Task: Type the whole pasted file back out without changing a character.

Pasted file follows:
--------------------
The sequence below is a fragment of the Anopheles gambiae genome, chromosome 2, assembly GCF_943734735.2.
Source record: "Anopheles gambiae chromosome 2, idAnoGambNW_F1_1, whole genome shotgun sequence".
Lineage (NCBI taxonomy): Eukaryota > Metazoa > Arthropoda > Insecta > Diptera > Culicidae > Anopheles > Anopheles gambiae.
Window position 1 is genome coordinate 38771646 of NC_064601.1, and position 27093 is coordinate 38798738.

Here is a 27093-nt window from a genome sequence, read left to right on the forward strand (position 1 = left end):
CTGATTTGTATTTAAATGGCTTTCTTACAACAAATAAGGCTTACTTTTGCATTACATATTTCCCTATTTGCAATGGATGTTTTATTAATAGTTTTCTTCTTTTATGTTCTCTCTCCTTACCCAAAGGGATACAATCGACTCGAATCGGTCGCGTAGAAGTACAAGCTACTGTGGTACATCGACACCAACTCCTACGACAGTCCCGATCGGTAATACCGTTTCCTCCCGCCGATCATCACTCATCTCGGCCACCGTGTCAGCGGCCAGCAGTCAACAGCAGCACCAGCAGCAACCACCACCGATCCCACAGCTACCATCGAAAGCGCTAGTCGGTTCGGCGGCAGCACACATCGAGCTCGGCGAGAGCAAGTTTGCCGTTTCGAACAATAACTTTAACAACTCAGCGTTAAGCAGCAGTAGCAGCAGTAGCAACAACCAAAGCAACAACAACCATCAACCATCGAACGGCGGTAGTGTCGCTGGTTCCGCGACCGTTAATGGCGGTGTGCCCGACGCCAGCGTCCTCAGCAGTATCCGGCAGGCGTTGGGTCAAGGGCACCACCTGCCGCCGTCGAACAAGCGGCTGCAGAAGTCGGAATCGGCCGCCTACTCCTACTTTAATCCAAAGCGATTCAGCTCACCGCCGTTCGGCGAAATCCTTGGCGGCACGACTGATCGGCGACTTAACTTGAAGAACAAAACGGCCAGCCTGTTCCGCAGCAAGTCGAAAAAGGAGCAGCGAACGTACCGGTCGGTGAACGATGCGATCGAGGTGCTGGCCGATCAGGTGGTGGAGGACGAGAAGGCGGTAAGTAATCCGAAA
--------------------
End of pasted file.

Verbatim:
The sequence below is a fragment of the Anopheles gambiae genome, chromosome 2, assembly GCF_943734735.2.
Source record: "Anopheles gambiae chromosome 2, idAnoGambNW_F1_1, whole genome shotgun sequence".
Lineage (NCBI taxonomy): Eukaryota > Metazoa > Arthropoda > Insecta > Diptera > Culicidae > Anopheles > Anopheles gambiae.
Window position 1 is genome coordinate 38771646 of NC_064601.1, and position 27093 is coordinate 38798738.

Here is a 27093-nt window from a genome sequence, read left to right on the forward strand (position 1 = left end):
CTGATTTGTATTTAAATGGCTTTCTTACAACAAATAAGGCTTACTTTTGCATTACATATTTCCCTATTTGCAATGGATGTTTTATTAATAGTTTTCTTCTTTTATGTTCTCTCTCCTTACCCAAAGGGATACAATCGACTCGAATCGGTCGCGTAGAAGTACAAGCTACTGTGGTACATCGACACCAACTCCTACGACAGTCCCGATCGGTAATACCGTTTCCTCCCGCCGATCATCACTCATCTCGGCCACCGTGTCAGCGGCCAGCAGTCAACAGCAGCACCAGCAGCAACCACCACCGATCCCACAGCTACCATCGAAAGCGCTAGTCGGTTCGGCGGCAGCACACATCGAGCTCGGCGAGAGCAAGTTTGCCGTTTCGAACAATAACTTTAACAACTCAGCGTTAAGCAGCAGTAGCAGCAGTAGCAACAACCAAAGCAACAACAACCATCAACCATCGAACGGCGGTAGTGTCGCTGGTTCCGCGACCGTTAATGGCGGTGTGCCCGACGCCAGCGTCCTCAGCAGTATCCGGCAGGCGTTGGGTCAAGGGCACCACCTGCCGCCGTCGAACAAGCGGCTGCAGAAGTCGGAATCGGCCGCCTACTCCTACTTTAATCCAAAGCGATTCAGCTCACCGCCGTTCGGCGAAATCCTTGGCGGCACGACTGATCGGCGACTTAACTTGAAGAACAAAACGGCCAGCCTGTTCCGCAGCAAGTCGAAAAAGGAGCAGCGAACGTACCGGTCGGTGAACGATGCGATCGAGGTGCTGGCCGATCAGGTGGTGGAGGACGAGAAGGCGGTAAGTAATCCGAAA